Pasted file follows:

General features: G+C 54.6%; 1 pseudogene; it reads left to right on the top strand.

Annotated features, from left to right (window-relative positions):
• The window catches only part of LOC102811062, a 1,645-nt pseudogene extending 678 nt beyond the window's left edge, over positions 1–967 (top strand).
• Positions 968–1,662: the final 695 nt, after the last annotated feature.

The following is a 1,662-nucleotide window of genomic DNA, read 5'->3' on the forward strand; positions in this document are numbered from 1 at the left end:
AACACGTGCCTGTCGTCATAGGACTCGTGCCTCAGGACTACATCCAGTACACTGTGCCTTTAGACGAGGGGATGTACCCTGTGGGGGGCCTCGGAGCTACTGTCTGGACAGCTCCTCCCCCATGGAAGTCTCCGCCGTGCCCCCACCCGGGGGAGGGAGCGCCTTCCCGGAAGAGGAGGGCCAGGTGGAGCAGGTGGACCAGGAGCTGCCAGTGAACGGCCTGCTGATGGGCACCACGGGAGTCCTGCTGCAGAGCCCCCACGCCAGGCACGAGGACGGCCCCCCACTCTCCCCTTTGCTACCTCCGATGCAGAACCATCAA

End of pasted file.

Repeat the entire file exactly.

General features: G+C 54.6%; 1 pseudogene; it reads left to right on the top strand.

Annotated features, from left to right (window-relative positions):
• The window catches only part of LOC102811062, a 1,645-nt pseudogene extending 678 nt beyond the window's left edge, over positions 1–967 (top strand).
• Positions 968–1,662: the final 695 nt, after the last annotated feature.

The following is a 1,662-nucleotide window of genomic DNA, read 5'->3' on the forward strand; positions in this document are numbered from 1 at the left end:
AACACGTGCCTGTCGTCATAGGACTCGTGCCTCAGGACTACATCCAGTACACTGTGCCTTTAGACGAGGGGATGTACCCTGTGGGGGGCCTCGGAGCTACTGTCTGGACAGCTCCTCCCCCATGGAAGTCTCCGCCGTGCCCCCACCCGGGGGAGGGAGCGCCTTCCCGGAAGAGGAGGGCCAGGTGGAGCAGGTGGACCAGGAGCTGCCAGTGAACGGCCTGCTGATGGGCACCACGGGAGTCCTGCTGCAGAGCCCCCACGCCAGGCACGAGGACGGCCCCCCACTCTCCCCTTTGCTACCTCCGATGCAGAACCATCAA